(Society for Industrial and Organizational Psychology) Dr. Cortina and Dr. Magley have been awarded with the Katzell Award for their contributions to significantly increasing public awareness of the contributions I-O psychology makes in improving peoples' lives by addressing social issues. Their work about sexual harassment will be recognized by SIOP at the annual conference in April, 2019. (Source: EurekAlert! - Medicine and Health)
Source: EurekAlert! - Medicine and Health - February 8, 2019 Category: International Medicine & Public Health Source Type: news

Psychology: Robot saved, people take the hit
(Ludwig-Maximilians-Universit ä t M ü nchen) To what extent are people prepared to show consideration for robots? A new study suggests that, under certain circumstances, some people are willing to endanger human lives -- out of concern for robots. (Source: EurekAlert! - Social and Behavioral Science)
Source: EurekAlert! - Social and Behavioral Science - February 8, 2019 Category: International Medicine & Public Health Source Type: news

This Study Disproves a Common Myth About Hangovers
Hangovers are virtually unavoidable for the drinking public. But despite how common they are, scientists don’t fully understand how to cure or prevent hangovers, or even what causes them. In the absence of evidence, people have come up with plenty of their own rituals, from pre-bedtime routines (chugging water) to strict rules about when to drink which type of alcohol (beer before wine). A new study, however, provides novel insights into hangovers. No matter what type of booze you drink first, it finds, your hangover will be just the same. Hangovers are “one of these things that are not tackled by science a l...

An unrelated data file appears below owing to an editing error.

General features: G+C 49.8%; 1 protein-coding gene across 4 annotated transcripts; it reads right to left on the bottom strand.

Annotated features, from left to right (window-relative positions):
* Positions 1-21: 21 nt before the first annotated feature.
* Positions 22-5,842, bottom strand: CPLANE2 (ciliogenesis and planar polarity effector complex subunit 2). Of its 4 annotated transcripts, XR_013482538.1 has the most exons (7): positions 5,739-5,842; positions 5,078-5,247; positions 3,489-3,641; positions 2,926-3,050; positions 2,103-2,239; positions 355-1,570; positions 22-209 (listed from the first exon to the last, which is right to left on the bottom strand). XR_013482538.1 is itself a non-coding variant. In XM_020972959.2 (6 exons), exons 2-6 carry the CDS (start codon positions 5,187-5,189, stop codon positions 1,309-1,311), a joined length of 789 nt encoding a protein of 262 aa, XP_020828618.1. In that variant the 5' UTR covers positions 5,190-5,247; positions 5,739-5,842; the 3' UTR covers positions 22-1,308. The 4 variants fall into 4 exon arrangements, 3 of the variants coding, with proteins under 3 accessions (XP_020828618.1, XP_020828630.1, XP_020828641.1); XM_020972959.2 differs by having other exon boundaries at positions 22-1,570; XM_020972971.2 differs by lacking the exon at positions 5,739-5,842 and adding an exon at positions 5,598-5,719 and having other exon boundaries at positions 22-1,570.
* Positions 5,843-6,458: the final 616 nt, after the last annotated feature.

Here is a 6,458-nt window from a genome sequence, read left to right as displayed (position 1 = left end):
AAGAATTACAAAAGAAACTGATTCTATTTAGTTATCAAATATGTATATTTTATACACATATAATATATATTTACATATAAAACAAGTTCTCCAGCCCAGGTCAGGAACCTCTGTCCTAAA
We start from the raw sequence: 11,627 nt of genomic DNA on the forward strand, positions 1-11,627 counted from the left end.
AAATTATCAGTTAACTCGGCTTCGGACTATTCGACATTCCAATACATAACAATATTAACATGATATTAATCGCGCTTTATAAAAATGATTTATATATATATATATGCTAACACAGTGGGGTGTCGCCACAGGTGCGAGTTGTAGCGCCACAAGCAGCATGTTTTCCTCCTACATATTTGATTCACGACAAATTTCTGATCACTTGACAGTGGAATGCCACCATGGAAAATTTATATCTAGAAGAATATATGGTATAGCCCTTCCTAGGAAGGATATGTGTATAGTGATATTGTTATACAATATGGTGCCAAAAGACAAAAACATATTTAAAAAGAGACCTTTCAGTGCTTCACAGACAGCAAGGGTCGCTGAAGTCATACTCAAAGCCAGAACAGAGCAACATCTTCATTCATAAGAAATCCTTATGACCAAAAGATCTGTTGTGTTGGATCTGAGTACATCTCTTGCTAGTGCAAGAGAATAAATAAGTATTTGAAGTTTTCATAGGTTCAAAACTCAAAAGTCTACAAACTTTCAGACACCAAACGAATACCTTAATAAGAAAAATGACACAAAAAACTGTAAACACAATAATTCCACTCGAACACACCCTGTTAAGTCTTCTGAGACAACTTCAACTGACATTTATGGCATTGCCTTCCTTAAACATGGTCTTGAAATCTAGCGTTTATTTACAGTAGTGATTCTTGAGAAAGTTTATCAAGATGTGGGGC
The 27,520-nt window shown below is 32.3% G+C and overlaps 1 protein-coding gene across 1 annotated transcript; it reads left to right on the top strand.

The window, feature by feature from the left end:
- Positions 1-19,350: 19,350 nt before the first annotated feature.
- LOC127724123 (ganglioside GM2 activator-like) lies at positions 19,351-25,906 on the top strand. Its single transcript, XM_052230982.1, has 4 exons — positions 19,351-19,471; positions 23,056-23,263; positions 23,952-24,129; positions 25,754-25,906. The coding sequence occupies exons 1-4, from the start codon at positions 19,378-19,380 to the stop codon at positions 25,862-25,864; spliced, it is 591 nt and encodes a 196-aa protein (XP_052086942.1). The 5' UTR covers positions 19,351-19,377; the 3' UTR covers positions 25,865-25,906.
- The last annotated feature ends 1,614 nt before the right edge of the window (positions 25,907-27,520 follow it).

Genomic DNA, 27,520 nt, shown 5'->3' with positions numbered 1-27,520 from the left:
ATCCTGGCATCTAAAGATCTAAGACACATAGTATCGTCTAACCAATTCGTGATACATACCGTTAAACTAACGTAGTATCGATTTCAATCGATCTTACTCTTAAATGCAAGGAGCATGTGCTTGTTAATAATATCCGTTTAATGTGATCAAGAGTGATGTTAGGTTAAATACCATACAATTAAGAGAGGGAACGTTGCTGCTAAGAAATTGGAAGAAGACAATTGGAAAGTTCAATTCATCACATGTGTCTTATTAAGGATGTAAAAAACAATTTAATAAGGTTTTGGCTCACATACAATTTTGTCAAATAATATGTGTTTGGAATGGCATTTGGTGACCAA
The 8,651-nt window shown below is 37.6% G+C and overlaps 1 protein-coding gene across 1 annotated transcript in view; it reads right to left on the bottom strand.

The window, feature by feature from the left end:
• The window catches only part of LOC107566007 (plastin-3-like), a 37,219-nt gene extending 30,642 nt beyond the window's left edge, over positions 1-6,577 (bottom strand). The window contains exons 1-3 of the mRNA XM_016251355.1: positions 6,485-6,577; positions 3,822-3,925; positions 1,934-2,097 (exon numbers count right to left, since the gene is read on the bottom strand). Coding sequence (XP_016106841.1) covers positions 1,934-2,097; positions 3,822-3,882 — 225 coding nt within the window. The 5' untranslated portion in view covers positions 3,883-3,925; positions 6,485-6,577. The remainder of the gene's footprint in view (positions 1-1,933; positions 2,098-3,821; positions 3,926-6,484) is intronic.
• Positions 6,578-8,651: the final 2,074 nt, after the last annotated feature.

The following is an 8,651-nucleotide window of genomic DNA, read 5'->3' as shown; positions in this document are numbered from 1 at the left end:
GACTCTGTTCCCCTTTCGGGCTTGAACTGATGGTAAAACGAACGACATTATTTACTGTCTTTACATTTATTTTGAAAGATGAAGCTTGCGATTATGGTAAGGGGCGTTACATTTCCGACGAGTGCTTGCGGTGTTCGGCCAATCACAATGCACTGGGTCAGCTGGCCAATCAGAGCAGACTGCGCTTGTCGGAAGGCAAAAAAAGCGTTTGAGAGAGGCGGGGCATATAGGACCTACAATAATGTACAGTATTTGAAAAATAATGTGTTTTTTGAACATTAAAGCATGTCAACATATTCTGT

Source: TIME: Health - February 8, 2019 Category: Consumer Health News Authors: Jamie Ducharme Tags: Uncategorized healthytime Research Source Type: news

Feel-good foods that may help fight depression
UK-based Rob Hobson, Healthspan Head of Nutrition, and Dr Aria, Clinical and Behavioral Psychologist, explain how diet really does impact mental health. (Source: the Mail online | Health)
Source: the Mail online | Health - February 7, 2019 Category: Consumer Health News Source Type: news

Feel-good foods that may help fight depression
UK-based Rob Hobson, Healthspan Head of Nutrition, and Dr Aria,  Clinical and Behavioral Psychologist, explain how diet really does impact mental health. (Source: the Mail online | Health)
Source: the Mail online | Health - February 7, 2019 Category: Consumer Health News Source Type: news

Is there anybody out there? Attachment style and interpersonal facilitators as protective factors against complicated grief among suicide-loss survivors - Levi-Belz Y, Lev-Ari L.
Losing a loved one to suicide may have detrimental effects, one of them being suffering from complicated grief (CG). To date, no studies have fully examined the psychological processes that delineate the risk and resilience factors that contribute to CG am... (Source: SafetyLit)